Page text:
The statute specifies that a person who qualifies to receive spousal support must be unable to provide for their own “reasonable needs,” with “reasonable” being the key term. As mentioned earlier, the word “alimony” often carries a negative connotation, as it is associated with an obligation to maintain an ex-spouse’s lavish standard of living. The implication, of course, is that alimony maintains an unreasonable standard of living. The spousal support statute directs the court to consider the disparity in earning capacity between the parties. The intent is to provide support for a person who relied on their spouse during the marriage.
In addition to those factors, the court should consider the amount of time that the party seeking maintenance would need to improve their employment prospects, such as through additional training or education. This places an expectation on the recipient spouse, although not every spousal support recipient will be able to go back to school after a divorce. The need for spousal support may arise, for example, from illness, injury, or other disability.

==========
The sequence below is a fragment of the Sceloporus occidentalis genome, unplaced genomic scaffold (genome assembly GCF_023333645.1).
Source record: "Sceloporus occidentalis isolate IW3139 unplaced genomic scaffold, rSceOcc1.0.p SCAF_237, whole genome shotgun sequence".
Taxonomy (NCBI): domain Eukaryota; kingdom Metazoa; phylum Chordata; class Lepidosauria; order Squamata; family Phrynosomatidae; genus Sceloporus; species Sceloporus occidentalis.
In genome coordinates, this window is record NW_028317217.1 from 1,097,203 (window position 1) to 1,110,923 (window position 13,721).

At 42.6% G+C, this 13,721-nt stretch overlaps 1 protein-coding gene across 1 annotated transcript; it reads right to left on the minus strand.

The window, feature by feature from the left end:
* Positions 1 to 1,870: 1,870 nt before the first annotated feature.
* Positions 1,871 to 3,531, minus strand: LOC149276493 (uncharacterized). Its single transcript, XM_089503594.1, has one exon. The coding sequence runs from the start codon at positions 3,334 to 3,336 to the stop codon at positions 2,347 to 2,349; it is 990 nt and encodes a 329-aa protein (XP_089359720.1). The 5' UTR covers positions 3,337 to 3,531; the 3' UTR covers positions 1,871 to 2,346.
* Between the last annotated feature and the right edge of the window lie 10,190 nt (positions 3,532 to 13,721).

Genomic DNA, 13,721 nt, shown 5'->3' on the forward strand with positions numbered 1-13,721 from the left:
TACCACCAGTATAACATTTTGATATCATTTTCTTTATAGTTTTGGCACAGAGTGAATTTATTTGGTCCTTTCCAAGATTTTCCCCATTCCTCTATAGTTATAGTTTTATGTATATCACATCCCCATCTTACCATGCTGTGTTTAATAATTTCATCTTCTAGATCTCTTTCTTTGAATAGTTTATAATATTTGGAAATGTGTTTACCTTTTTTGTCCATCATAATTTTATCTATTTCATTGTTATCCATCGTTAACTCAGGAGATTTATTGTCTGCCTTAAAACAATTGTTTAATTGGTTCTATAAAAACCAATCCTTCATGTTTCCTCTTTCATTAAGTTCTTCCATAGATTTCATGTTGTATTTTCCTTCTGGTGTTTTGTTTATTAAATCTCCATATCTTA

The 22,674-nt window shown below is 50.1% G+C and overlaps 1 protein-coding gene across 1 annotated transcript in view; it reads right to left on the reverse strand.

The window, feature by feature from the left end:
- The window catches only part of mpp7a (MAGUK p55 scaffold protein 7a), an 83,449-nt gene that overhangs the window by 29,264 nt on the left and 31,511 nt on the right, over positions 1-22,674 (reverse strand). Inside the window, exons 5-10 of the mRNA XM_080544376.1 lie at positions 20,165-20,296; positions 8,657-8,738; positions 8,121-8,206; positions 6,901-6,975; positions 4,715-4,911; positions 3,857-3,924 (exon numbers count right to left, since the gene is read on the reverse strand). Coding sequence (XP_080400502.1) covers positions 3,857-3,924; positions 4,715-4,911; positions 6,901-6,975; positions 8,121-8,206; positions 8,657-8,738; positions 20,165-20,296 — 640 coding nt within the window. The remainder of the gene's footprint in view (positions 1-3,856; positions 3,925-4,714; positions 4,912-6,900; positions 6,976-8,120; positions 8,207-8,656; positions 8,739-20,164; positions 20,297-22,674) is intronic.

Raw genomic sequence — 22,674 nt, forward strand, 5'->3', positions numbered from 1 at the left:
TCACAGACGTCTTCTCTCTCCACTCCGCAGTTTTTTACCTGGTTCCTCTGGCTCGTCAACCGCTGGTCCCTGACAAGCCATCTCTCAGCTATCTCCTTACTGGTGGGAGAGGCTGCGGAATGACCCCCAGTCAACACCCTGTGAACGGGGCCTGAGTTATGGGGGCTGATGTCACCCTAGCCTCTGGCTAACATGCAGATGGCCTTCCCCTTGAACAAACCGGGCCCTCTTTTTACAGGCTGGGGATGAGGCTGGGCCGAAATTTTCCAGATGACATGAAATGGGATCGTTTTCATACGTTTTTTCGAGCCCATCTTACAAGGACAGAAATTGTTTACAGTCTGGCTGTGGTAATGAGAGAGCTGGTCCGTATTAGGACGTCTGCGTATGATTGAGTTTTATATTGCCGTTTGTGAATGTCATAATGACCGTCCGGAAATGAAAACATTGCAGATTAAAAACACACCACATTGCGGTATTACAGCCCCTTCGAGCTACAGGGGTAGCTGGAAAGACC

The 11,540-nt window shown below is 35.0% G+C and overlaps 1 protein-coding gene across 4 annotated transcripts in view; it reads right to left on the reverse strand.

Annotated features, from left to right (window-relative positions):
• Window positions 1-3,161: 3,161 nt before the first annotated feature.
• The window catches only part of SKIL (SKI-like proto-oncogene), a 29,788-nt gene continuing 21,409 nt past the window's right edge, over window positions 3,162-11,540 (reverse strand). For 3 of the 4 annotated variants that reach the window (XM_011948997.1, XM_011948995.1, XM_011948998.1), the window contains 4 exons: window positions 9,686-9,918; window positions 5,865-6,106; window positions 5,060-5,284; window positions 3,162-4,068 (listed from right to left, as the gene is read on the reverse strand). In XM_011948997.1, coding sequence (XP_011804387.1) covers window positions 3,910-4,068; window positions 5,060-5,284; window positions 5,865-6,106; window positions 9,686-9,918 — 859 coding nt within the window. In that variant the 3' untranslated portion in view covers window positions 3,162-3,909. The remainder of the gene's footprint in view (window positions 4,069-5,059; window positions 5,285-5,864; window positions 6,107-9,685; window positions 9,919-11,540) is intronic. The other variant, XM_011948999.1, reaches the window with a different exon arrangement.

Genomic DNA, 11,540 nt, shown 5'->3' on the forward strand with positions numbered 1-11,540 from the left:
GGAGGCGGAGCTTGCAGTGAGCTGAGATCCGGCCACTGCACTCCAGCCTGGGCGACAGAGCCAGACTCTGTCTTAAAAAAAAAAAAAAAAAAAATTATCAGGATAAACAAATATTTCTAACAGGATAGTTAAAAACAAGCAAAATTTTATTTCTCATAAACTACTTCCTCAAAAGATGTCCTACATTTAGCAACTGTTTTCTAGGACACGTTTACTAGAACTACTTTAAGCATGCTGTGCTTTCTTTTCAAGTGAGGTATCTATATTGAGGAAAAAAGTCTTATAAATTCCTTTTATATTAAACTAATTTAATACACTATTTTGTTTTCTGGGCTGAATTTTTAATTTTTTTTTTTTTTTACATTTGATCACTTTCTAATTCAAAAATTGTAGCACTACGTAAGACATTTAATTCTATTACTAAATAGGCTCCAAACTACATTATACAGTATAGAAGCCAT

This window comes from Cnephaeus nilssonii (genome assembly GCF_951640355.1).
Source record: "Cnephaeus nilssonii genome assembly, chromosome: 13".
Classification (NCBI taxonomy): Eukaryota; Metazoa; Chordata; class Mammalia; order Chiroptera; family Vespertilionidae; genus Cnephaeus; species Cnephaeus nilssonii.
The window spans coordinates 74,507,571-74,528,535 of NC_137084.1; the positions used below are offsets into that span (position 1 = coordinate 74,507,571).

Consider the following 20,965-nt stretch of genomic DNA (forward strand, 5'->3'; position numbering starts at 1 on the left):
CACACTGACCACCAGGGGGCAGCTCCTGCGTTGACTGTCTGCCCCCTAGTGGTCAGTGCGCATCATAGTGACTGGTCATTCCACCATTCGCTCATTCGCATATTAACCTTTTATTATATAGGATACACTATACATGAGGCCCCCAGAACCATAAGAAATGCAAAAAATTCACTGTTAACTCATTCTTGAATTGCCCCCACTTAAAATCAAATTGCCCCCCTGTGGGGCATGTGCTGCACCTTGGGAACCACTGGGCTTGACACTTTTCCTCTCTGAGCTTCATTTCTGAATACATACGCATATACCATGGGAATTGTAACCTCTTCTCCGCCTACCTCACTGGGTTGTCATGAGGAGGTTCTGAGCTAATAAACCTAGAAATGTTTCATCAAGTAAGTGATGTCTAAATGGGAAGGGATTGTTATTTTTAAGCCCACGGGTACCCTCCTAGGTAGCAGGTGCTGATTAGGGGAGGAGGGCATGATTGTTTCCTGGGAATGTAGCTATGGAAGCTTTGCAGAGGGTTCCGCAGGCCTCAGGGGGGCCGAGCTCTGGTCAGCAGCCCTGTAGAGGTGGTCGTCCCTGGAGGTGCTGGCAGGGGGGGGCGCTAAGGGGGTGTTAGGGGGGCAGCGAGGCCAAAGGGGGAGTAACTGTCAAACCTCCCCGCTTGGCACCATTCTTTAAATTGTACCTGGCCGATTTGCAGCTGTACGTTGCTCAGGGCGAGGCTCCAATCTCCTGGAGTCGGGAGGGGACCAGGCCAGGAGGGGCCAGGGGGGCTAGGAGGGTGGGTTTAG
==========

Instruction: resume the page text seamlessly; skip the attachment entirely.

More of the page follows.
State law merely provides that a court should order payment of spousal support for an amount of time that it “deems just,” in light of the various factors identified in § 452.335. Factors like the duration of the marriage and the ages of the parties may influence the court’s decision. A spousal support order could have a definite end point, or it could remain in effect until the recipient remarries, either party dies, or the court modifies the order.
Much like the duration of an order, the amount of support is left mostly to the court’s discretion. All of the above-described factors could influence the amount. The income and resources of the payor are obviously important, as well as the recipient’s needs.
Section 452.335 also identifies “the conduct of the parties during the marriage” as a factor for courts to take into account. This is ambiguous by design. It could mean wrongdoing by one or both spouses, or it could mean positive contributions to the marriage.